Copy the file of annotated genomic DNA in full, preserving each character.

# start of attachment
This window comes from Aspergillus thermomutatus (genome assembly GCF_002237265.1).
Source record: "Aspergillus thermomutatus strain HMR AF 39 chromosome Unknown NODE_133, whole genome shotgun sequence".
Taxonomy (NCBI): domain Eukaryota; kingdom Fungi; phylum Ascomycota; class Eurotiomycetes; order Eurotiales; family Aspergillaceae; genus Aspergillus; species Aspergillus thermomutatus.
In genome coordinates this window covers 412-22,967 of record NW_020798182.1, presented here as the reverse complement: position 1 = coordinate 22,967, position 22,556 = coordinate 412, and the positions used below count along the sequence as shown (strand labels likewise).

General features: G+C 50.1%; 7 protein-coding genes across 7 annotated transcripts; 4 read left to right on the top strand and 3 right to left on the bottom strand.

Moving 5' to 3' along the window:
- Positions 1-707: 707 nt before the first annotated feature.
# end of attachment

This window comes from Aspergillus thermomutatus (genome assembly GCF_002237265.1).
Source record: "Aspergillus thermomutatus strain HMR AF 39 chromosome Unknown NODE_133, whole genome shotgun sequence".
Taxonomy (NCBI): domain Eukaryota; kingdom Fungi; phylum Ascomycota; class Eurotiomycetes; order Eurotiales; family Aspergillaceae; genus Aspergillus; species Aspergillus thermomutatus.
In genome coordinates this window covers 412-22,967 of record NW_020798182.1, presented here as the reverse complement: position 1 = coordinate 22,967, position 22,556 = coordinate 412, and the positions used below count along the sequence as shown (strand labels likewise).

General features: G+C 50.1%; 7 protein-coding genes across 7 annotated transcripts; 4 read left to right on the top strand and 3 right to left on the bottom strand.

Moving 5' to 3' along the window:
- Positions 1-707: 707 nt before the first annotated feature.